Sample text only. Architect Randal Marsh, a director of Wood Marsh Architects, was previously living in West Melbourne. His three-level home above the practice’s previous office was both large and comfortable. But Wood Marsh’s office at ground level became too small for their burgeoning projects, many of which are Melbourne’s landmarks – the Australian Centre for Contemporary Art (ACCA), Shadowfax Winery and the Eastern Freeway, just to name a few. ‘Roger [Wood] and I were looking for a considerable amount of time. And then this opportunity came up,’ says Marsh. ‘It’s quite rare to find a site like this, one which potentially offered both city and water views,’ he adds.
The site on Beaconsfield Parade, Port Melbourne, is 40 m (131 ft) wide and 30 m (98 ft) deep, and was previously occupied by a factory. ‘We purchased the site with the client for whom we designed Port Phillip Estate Winery. He was looking for an office close to the city and we were after a larger office. This site also suggested apartments from the outset,’ says Marsh. The thought of living and working in the same building also appealed to Marsh. As well as the two offices, the six-level building includes sixteen apartments, four of which are two-level 400 sq m (4306 sq ft) apartments. With two lift cores and generous floors for each of the other apartments (200 sq m/2153 sq ft), this boutique development is unusual in Melbourne.
While the glazing to the east and west is generous to capture both the city and water views, the western elevation, which receives the afternoon light and borders a neighbouring apartment block, is constructed from fluted concrete. This use of concrete was first seen in Wood Marsh’s Barro House in Kew, Melbourne. ‘We’ve always been interested in the texture and patterns with concrete. Even though these are concrete panels, they appear as one continuous concrete envelope,’ says Marsh, who was also mindful of diffusing the afternoon light. Also of interest for Marsh is the Brutalist architectural style from the 1950s and the work of modernist American sculptors, such as the late Dan Flavin.
However, to create a lighter appearance to the concrete, Wood Marsh designed a continuous band of glass windows at ground level across the entire façade. Illuminated by LED lighting at night, the apartments appear to hover or float above the pavement, not dissimilar to Barro House, which has glazed walls at ground level and fluted concrete walls above. Unlike many apartments, where there’s an ostentatious lobby for those passing to admire, entry to these apartments is via a passage behind a series of glass security doors. Timber battened walls give way to a mosaic tile-lined lift. ‘It is understated, but there’s a deliberate sequence layout before you open each front door,’ says Marsh. The mood in the lobby at ground level is different from the ambience in the lift or in a passage. ‘You’re moving through different spaces, each requiring a certain treatment,’ he adds.
Creating a mood is paramount for Marsh. And it’s something that can’t be attributed to one space, detail or material. ‘There’s the emotional side to a space. It’s not something that can be created by just a few walls,’ says Marsh, who was also keen to provide a backdrop for his substantial art collection of European masters and contemporary American and Australian artists. The use of materials certainly assists in establishing a certain mood. This is where knowing what to use, and to what degree, differentiates a home that captures both these qualities. ‘Wood Marsh tends to work with a restrained palette of materials, fairly monochromatic. No one material tends to dominate,’ says Marsh.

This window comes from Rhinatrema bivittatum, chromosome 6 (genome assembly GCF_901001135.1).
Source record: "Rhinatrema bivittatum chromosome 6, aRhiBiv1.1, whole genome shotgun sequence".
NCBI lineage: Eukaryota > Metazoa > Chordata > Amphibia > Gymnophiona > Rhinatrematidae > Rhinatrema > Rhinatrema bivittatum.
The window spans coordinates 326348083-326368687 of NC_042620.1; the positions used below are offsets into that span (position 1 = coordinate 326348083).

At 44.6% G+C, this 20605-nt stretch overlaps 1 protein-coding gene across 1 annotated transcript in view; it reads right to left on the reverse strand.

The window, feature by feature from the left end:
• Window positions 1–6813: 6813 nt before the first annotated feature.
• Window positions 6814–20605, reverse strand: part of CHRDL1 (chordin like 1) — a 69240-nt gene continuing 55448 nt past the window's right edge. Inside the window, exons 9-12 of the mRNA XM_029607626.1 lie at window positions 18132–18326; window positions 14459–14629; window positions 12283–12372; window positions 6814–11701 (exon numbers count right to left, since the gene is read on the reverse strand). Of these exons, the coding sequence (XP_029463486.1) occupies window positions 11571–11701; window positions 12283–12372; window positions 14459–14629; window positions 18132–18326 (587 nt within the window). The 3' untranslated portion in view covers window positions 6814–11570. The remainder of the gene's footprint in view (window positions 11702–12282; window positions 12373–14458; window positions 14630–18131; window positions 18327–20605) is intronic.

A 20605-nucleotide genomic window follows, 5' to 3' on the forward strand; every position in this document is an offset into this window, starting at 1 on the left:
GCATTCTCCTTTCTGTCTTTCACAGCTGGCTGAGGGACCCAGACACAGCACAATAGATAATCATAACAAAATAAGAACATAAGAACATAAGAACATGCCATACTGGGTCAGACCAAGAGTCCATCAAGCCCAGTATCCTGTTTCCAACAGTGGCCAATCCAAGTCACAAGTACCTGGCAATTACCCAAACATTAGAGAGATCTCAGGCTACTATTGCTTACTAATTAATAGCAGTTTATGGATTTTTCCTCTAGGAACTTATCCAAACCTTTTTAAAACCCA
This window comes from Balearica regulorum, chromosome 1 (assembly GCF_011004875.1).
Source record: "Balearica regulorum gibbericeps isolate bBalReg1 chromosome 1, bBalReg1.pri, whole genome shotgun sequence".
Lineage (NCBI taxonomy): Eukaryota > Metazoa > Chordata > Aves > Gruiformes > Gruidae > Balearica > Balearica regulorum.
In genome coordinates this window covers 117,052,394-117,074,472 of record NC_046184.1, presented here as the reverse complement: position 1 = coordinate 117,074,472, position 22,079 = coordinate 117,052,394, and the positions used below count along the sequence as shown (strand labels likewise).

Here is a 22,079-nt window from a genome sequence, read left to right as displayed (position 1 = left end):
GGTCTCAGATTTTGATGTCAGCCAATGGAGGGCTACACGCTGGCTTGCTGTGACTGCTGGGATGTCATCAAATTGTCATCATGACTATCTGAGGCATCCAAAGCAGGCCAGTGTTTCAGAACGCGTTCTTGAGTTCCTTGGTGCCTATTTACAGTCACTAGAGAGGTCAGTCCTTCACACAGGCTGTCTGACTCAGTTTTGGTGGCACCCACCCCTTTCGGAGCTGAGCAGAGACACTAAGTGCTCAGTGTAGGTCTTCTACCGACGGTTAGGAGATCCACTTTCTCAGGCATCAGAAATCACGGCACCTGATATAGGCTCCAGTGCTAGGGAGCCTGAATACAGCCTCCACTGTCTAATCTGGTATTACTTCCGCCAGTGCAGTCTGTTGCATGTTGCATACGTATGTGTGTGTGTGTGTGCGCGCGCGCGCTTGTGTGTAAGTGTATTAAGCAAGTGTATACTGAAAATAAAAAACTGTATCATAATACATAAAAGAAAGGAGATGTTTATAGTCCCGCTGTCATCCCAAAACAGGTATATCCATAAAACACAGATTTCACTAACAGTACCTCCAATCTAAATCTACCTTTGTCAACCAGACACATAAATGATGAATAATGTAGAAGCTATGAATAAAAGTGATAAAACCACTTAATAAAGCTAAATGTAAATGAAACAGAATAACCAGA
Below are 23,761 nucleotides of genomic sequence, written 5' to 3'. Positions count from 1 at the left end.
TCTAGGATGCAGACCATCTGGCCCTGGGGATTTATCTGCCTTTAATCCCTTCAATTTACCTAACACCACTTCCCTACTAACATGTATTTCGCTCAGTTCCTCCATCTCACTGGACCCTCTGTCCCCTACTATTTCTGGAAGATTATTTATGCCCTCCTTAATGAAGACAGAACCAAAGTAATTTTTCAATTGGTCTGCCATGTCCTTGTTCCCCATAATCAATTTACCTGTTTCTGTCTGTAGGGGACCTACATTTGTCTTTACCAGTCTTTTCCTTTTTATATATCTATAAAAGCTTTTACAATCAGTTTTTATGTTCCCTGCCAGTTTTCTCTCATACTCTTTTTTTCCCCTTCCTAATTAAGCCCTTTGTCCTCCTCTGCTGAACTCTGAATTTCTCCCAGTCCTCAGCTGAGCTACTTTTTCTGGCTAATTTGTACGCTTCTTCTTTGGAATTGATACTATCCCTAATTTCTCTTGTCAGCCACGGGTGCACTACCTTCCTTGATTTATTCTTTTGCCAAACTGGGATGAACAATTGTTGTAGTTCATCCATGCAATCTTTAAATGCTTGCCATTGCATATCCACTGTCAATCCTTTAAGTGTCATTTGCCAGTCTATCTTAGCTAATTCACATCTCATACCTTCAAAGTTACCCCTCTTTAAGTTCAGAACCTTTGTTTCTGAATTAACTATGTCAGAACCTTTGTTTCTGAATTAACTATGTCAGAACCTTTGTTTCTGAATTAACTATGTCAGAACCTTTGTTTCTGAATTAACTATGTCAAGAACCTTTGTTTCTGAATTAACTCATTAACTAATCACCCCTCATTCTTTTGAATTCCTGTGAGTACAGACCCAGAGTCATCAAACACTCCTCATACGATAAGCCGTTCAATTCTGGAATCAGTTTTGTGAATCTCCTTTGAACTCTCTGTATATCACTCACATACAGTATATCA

As soon as one enters Marsh’s apartment, there’s a sense of tranquillity. This is undoubtedly due to the broad watery horizon directly in front of the living areas. But it’s also due to the restrained use of materials. A matt concrete rendered wall containing a fireplace is thoughtfully juxtaposed with matt black stained timber walls. The concrete ceiling, which appears on both levels of the apartment, forms an important part of the envelope. And, to add texture, the floors in the kitchen and living areas are stained American oak. A charcoal black steel blade wall, piercing both levels, allows the art to still remain the focus. ‘The finishes in this place are quite minimal. I didn’t want them to compete with the art or sculpture,’ says Marsh.
As there are impressive views of the bay and Melbourne’s skyline, Marsh was keen to capitalise on both vistas. At the front are generous windows and a sliding door to a terrace. To the east there is wall-to-wall glass, with the city providing a dramatic backdrop at night. ‘It’s extremely rare to have both city and water views, a condition seen more often in places such as Sydney,’ says Marsh, who often feels he is ‘floating’ above the water’s edge. ‘Wherever you stand in the apartment you see these vast expanses of water, into infinite space.’
With such an opportunity, it’s not surprising that the extensive glazing to the ocean is completely unencumbered with things such as curtains. The matt black aluminium frame around the glazing (7.5 x 3.2 m/ 24½ x 10½ ft) crisply outlines the view. And, to minimise visual intrusion, the terrace has a forty-year-old Himalayan pine bonsai tree, appearing to merge with the in situ concrete blade wall framing the terrace. Marsh also located the swimming pool, with its glazed front, towards the bay. Accessed from the terrace, or from the steam room adjacent to the living room, the swimming pool is well protected from the bayside winds and afternoon sunlight. Enclosed by concrete walls and a concrete arch, there’s a sense of swimming in a grotto rather than being in an apartment.